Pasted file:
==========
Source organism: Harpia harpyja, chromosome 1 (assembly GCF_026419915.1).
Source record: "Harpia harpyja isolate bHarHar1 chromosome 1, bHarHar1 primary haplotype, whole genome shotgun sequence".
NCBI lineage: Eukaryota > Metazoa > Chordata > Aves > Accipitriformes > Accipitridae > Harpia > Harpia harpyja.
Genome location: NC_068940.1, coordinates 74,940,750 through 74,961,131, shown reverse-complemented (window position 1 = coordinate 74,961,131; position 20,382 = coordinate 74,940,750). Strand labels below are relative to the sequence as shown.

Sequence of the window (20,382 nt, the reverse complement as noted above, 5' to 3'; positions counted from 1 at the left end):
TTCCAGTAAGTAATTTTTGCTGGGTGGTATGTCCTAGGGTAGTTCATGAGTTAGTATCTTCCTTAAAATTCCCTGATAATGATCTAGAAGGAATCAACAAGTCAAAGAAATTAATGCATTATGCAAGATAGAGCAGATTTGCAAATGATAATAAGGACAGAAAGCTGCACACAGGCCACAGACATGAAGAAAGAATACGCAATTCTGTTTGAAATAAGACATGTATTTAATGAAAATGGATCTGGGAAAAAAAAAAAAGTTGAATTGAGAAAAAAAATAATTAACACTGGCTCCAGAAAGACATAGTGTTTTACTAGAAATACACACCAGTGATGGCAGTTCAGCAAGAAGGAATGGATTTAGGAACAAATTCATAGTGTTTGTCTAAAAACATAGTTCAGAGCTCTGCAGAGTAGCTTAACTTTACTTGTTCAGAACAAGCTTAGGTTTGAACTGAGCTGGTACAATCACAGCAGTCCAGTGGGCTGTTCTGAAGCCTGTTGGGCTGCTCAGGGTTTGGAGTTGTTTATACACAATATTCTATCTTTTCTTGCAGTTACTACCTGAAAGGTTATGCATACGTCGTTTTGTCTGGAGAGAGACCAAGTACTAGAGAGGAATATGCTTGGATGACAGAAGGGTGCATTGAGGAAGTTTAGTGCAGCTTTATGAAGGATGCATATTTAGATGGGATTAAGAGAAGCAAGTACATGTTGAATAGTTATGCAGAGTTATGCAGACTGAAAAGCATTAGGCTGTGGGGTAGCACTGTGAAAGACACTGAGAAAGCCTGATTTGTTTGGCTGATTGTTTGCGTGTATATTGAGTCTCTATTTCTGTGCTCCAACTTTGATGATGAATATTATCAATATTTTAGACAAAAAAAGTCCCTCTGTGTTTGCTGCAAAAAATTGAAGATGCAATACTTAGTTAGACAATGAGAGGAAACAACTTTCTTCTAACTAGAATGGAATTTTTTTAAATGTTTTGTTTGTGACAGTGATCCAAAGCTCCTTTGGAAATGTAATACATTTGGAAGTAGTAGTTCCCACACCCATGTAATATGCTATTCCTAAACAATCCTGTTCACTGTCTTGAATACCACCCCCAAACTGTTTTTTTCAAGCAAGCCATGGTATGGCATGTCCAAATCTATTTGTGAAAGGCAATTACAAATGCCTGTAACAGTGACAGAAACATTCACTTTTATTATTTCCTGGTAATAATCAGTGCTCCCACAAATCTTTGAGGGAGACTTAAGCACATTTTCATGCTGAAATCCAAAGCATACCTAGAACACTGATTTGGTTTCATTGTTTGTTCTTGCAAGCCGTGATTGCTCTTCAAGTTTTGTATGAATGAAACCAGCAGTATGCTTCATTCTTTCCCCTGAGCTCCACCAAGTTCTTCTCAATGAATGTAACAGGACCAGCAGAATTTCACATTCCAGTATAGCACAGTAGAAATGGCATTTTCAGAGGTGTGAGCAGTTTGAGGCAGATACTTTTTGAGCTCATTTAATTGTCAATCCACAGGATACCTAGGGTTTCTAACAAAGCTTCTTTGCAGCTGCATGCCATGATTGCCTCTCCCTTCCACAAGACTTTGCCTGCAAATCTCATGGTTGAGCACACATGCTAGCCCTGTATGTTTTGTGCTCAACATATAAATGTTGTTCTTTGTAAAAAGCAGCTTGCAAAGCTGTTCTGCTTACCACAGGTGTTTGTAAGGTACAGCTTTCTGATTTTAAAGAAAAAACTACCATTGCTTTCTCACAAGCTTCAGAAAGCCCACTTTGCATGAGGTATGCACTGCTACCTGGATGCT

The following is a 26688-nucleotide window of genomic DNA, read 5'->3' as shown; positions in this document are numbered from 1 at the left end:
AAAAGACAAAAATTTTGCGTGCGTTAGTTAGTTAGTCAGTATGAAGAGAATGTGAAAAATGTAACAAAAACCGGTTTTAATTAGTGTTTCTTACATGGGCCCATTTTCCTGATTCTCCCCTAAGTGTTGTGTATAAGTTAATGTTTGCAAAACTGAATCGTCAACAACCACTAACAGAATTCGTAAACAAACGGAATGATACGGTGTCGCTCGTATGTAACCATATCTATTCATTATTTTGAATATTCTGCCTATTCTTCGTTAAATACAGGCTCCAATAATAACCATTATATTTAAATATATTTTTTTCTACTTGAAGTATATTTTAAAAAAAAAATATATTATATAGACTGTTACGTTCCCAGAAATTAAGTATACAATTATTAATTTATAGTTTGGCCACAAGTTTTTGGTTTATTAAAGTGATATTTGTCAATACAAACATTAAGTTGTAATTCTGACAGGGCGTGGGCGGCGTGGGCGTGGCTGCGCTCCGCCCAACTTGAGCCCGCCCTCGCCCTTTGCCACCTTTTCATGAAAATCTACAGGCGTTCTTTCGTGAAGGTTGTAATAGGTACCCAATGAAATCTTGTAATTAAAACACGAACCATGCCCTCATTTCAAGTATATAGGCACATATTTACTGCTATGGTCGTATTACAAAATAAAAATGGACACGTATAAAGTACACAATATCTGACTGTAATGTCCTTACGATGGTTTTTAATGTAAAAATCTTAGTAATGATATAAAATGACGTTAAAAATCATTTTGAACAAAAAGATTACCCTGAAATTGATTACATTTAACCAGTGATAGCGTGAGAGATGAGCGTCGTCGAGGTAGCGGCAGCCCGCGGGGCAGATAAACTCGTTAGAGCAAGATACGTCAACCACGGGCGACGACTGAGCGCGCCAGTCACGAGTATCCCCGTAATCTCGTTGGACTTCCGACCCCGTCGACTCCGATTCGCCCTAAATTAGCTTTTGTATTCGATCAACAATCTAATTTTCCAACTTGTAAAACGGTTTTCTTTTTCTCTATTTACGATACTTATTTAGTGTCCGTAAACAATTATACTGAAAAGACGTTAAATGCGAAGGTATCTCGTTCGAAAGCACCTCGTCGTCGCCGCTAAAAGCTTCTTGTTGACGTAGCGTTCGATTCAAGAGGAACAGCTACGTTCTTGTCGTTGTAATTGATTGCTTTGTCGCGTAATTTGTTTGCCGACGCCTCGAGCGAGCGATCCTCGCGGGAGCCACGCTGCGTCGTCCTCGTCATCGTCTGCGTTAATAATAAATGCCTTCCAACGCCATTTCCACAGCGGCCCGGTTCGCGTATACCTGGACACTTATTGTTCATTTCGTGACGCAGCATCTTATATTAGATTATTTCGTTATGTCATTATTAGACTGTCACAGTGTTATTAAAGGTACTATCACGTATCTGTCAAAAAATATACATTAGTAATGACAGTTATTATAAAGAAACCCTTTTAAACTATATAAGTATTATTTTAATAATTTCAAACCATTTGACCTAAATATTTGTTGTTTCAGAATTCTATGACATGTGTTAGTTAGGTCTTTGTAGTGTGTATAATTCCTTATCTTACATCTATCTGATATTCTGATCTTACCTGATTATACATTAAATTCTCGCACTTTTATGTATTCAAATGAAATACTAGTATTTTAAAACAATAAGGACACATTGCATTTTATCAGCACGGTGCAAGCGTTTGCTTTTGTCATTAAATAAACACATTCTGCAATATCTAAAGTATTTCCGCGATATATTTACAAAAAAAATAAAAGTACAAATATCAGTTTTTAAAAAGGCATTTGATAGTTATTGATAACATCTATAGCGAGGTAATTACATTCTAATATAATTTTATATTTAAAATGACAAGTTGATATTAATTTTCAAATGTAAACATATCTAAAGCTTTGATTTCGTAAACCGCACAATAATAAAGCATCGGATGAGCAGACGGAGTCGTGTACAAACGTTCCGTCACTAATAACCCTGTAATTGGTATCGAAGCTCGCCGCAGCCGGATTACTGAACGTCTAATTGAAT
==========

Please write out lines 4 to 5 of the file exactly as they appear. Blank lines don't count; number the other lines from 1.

Genome location: NC_068940.1, coordinates 74,940,750 through 74,961,131, shown reverse-complemented (window position 1 = coordinate 74,961,131; position 20,382 = coordinate 74,940,750). Strand labels below are relative to the sequence as shown.

Sequence of the window (20,382 nt, the reverse complement as noted above, 5' to 3'; positions counted from 1 at the left end):